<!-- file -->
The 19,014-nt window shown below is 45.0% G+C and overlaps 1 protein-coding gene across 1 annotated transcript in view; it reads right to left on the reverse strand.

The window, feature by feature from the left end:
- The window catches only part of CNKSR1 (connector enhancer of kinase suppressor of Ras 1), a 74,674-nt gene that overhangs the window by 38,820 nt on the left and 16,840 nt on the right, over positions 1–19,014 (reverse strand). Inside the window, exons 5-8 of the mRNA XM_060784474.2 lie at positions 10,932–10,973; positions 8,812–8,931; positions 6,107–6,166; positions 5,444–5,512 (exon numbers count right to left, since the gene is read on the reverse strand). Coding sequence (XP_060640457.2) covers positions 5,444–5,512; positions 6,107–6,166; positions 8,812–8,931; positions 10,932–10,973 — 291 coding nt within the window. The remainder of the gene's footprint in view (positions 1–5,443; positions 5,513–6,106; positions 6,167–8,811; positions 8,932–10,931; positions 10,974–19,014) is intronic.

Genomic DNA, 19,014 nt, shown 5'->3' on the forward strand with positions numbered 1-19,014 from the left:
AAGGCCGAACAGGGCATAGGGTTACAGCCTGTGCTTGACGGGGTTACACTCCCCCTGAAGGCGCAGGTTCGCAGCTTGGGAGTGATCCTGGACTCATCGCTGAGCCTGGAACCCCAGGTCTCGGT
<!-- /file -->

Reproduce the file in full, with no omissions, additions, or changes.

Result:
The 19,014-nt window shown below is 45.0% G+C and overlaps 1 protein-coding gene across 1 annotated transcript in view; it reads right to left on the reverse strand.

The window, feature by feature from the left end:
- The window catches only part of CNKSR1 (connector enhancer of kinase suppressor of Ras 1), a 74,674-nt gene that overhangs the window by 38,820 nt on the left and 16,840 nt on the right, over positions 1–19,014 (reverse strand). Inside the window, exons 5-8 of the mRNA XM_060784474.2 lie at positions 10,932–10,973; positions 8,812–8,931; positions 6,107–6,166; positions 5,444–5,512 (exon numbers count right to left, since the gene is read on the reverse strand). Coding sequence (XP_060640457.2) covers positions 5,444–5,512; positions 6,107–6,166; positions 8,812–8,931; positions 10,932–10,973 — 291 coding nt within the window. The remainder of the gene's footprint in view (positions 1–5,443; positions 5,513–6,106; positions 6,167–8,811; positions 8,932–10,931; positions 10,974–19,014) is intronic.

Genomic DNA, 19,014 nt, shown 5'->3' on the forward strand with positions numbered 1-19,014 from the left:
AAGGCCGAACAGGGCATAGGGTTACAGCCTGTGCTTGACGGGGTTACACTCCCCCTGAAGGCGCAGGTTCGCAGCTTGGGAGTGATCCTGGACTCATCGCTGAGCCTGGAACCCCAGGTCTCGGT